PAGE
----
Biotic Community ecology, Ecology -- United States
Variation in community structure is mediated by interactions between species traits and a site's environmental characteristics. Previously, data on community composition at sites has been employed to correlate trait and environmental variables (e.g., RLQ analysis) and to predict community-level expression of quantitative traits (i.e., community aggregated traits). Here, we demonstrate that the selection ratio, a method originating in animal resource selection studies, can estimate the ecological filters that site conditions impose on species traits by combining observed community aggregated traits with null models of species availability. This flexible, nonparametric approach expresses the filter at each site as a probability density function for the selection of individuals possessing a given trait value. By doing so, it generalizes the community aggregated trait concept to include categorical as well as continuous traits and allows for both intraspecific variation in trait expression and differences in species availability among sites. The resulting site-level filter functions can be related to environmental covariates by standard statistical approaches (e.g., regression). The method complements existing techniques for analyzing trait-environment interactions in community ecology.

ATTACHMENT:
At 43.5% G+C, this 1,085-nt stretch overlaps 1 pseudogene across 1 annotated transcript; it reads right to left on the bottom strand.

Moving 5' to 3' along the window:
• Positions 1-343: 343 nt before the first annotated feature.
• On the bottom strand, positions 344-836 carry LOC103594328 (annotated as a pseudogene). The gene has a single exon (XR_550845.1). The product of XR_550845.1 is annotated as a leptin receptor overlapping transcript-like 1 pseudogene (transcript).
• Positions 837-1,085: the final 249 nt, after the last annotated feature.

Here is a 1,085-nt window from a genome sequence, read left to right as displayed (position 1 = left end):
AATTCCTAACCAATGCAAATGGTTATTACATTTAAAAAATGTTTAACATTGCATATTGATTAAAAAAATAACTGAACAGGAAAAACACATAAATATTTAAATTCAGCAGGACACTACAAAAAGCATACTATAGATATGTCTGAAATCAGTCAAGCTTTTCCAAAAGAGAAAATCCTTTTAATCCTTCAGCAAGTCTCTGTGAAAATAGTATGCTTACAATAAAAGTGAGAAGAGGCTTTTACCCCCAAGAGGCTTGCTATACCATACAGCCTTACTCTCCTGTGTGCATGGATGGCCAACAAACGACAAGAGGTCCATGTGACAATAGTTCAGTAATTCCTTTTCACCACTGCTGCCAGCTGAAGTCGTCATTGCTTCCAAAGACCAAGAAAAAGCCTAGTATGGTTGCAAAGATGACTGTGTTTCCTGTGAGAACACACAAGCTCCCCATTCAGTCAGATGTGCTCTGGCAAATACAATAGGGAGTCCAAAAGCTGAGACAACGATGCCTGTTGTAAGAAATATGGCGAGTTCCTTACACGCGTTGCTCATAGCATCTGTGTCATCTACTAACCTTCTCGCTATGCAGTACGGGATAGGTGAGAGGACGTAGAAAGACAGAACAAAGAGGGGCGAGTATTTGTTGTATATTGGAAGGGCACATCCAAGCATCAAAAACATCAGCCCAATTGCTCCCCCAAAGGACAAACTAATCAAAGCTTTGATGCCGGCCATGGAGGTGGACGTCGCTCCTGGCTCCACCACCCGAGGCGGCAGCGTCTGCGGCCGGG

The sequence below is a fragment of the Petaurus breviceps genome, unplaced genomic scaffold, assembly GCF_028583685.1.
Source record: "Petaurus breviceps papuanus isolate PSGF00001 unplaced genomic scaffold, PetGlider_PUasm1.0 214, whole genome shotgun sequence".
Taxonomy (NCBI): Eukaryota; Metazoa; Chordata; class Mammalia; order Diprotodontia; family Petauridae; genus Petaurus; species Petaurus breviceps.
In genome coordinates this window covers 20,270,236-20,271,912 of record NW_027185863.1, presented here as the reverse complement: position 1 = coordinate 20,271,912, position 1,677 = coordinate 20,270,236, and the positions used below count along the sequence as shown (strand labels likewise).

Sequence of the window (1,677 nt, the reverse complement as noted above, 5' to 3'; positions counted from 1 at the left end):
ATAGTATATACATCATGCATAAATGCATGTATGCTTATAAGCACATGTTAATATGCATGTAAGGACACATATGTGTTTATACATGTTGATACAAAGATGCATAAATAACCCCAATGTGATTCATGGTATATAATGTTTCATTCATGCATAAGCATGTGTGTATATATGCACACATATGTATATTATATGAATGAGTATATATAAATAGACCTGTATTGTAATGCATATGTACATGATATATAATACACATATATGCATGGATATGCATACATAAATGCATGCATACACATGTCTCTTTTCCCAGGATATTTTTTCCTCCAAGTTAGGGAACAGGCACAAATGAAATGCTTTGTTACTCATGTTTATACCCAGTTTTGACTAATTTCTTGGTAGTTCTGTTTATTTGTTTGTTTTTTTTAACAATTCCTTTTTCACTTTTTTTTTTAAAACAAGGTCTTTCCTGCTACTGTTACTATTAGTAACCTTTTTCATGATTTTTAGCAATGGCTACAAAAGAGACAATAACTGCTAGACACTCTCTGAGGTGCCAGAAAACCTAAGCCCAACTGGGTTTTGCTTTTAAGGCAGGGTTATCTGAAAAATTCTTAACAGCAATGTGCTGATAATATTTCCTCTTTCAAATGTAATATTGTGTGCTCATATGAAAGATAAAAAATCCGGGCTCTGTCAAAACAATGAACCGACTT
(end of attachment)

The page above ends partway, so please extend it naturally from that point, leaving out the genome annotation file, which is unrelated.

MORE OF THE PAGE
Lichti, Nathanael I., and Michael T. Murphy. Selection ratios on community aggregated traits estimate ecological filters imposed on species by sites. Ecology 91.2 (2010): 347-354.